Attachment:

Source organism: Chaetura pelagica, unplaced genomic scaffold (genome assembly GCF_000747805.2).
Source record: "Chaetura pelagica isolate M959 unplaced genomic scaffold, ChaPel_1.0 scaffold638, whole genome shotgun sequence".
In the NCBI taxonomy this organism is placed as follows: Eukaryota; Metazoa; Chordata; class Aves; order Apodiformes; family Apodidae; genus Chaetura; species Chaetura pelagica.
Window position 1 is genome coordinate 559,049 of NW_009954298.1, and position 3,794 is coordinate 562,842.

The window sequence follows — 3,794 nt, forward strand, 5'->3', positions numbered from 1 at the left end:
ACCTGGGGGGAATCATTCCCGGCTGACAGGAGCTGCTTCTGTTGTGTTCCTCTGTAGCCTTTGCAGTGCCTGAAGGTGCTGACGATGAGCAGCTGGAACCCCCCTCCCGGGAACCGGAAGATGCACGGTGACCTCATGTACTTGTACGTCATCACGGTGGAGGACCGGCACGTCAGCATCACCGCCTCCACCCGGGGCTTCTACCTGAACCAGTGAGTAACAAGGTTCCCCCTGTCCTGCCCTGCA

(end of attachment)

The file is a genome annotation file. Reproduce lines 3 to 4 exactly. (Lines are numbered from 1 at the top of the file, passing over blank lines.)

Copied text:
In the NCBI taxonomy this organism is placed as follows: Eukaryota; Metazoa; Chordata; class Aves; order Apodiformes; family Apodidae; genus Chaetura; species Chaetura pelagica.
Window position 1 is genome coordinate 559,049 of NW_009954298.1, and position 3,794 is coordinate 562,842.